Nevada unemployment holds steady at 4.6 percent in June
Associated Press Writer
Nevada’s unemployment rate remained slightly above the national average in June, at 4.6 percent, due in large part to what a state economist described Friday as an “unrelenting” housing slump.
The state Department of Employment, Training and Rehabilitation said the seasonally adjusted rate remained unchanged from May, when Nevada went above the national average for the first time in five years. The national average in both May and June was 4.5 percent.
“The unrelenting slump in the housing market continues to be a major contributor to the labor market decline,” said Bill Anderson, the agency’s chief economist.
While construction hiring was up between May and June, Anderson added that over the past year such jobs are down about 5,200.
Overall employment in Nevada has increased by 1.7 percent over the past year, but Anderson said that’s barely above the national rate of 1.5 percent and is the lowest growth rate in Nevada since September 2002.
Total employment in all industries decreased by about 6,000 to about 1.3 million between May and June. There were about 63,200 unemployed Nevadans in June, up from 57,300 jobless people a month earlier.
For the Las Vegas area, non-seasonally adjusted unemployment increased from 4.2 percent to 4.7 percent between May and June. There were about 913,000 people working in the area and the jobless total was 45,500.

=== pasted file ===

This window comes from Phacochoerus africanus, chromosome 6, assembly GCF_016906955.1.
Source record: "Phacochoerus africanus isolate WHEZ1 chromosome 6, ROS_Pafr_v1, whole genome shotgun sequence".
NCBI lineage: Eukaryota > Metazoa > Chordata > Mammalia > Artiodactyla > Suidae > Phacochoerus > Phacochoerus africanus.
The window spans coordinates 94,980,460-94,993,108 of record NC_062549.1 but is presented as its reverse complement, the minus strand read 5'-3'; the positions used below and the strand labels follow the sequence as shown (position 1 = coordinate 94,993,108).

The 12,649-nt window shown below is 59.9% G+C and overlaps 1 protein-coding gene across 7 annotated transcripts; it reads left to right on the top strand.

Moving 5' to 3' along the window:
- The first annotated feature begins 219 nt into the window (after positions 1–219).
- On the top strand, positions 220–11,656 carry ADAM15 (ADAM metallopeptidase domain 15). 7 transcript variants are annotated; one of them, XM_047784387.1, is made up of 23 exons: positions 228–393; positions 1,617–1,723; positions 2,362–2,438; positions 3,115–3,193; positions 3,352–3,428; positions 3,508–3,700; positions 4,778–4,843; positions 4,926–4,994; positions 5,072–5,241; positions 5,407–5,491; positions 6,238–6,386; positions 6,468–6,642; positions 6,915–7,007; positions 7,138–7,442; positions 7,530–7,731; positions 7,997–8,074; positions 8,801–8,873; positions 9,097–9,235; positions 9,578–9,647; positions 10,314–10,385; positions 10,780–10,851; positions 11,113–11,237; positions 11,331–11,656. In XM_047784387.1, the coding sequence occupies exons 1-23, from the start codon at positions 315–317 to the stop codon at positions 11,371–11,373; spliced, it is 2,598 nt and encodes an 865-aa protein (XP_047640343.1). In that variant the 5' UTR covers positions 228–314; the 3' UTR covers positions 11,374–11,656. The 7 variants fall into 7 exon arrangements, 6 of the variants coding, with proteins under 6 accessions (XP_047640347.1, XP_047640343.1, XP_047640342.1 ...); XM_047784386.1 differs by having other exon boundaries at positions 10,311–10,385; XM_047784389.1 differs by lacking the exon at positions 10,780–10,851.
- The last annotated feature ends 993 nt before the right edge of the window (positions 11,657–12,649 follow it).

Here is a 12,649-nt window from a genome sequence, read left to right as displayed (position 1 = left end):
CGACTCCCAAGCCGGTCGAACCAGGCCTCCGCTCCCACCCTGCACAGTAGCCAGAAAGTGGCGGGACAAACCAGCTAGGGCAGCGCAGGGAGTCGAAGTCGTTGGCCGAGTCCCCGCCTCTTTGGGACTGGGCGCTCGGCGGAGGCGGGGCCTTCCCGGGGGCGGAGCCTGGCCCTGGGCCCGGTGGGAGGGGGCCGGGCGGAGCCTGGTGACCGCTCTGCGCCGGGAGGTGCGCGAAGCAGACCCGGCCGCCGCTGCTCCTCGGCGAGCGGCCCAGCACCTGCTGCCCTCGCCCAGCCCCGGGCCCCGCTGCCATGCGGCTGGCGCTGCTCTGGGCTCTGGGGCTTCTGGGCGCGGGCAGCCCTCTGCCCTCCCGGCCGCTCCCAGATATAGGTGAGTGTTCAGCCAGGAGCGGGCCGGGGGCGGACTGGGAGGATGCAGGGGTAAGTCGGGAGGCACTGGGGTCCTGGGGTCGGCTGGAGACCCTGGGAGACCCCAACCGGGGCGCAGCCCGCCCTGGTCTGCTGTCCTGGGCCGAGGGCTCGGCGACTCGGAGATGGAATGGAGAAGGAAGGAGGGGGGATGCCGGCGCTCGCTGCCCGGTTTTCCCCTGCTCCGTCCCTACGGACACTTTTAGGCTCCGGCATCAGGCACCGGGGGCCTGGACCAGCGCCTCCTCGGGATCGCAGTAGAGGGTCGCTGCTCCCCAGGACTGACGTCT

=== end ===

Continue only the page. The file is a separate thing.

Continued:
The Reno area saw non-seasonally adjusted unemployment increase from 4.2 percent to 4.4 percent in the same period. Employment totaled 217,500, and about 10,000 people were out of work.
Carson City-area unemployment increased from 4.8 percent to 5 percent between May and June. Employment in the area totaled about 26,900 and unemployment totaled about 1,400.
Unemployment in Elko and Eureka counties increased from 3.1 percent to 3.6 percent from month to month. There were 25,800 people working in the area during June and about 1,000 without jobs.
A breakdown of hiring statewide by specific industries showed a month-to-month decrease of 5,000 workers in government as school terms ended; 1,000 more workers in construction; about 1,500 more employees in the leisure-hospitality industry, which includes hotel-casinos; and 500 more employees in education and health service hiring.